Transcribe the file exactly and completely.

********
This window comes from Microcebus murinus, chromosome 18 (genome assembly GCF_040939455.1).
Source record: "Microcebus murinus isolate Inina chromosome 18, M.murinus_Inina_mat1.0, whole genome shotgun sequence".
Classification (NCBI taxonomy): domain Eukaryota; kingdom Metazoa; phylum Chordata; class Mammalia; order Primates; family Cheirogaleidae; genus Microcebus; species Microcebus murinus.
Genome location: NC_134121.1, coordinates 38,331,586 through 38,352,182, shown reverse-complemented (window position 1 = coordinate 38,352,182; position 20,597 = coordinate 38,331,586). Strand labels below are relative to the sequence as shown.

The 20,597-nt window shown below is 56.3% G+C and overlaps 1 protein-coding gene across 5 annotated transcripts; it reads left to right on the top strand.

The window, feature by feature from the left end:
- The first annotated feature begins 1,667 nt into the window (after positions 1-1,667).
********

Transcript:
This window comes from Microcebus murinus, chromosome 18 (genome assembly GCF_040939455.1).
Source record: "Microcebus murinus isolate Inina chromosome 18, M.murinus_Inina_mat1.0, whole genome shotgun sequence".
Classification (NCBI taxonomy): domain Eukaryota; kingdom Metazoa; phylum Chordata; class Mammalia; order Primates; family Cheirogaleidae; genus Microcebus; species Microcebus murinus.
Genome location: NC_134121.1, coordinates 38,331,586 through 38,352,182, shown reverse-complemented (window position 1 = coordinate 38,352,182; position 20,597 = coordinate 38,331,586). Strand labels below are relative to the sequence as shown.

The 20,597-nt window shown below is 56.3% G+C and overlaps 1 protein-coding gene across 5 annotated transcripts; it reads left to right on the top strand.

The window, feature by feature from the left end:
- The first annotated feature begins 1,667 nt into the window (after positions 1-1,667).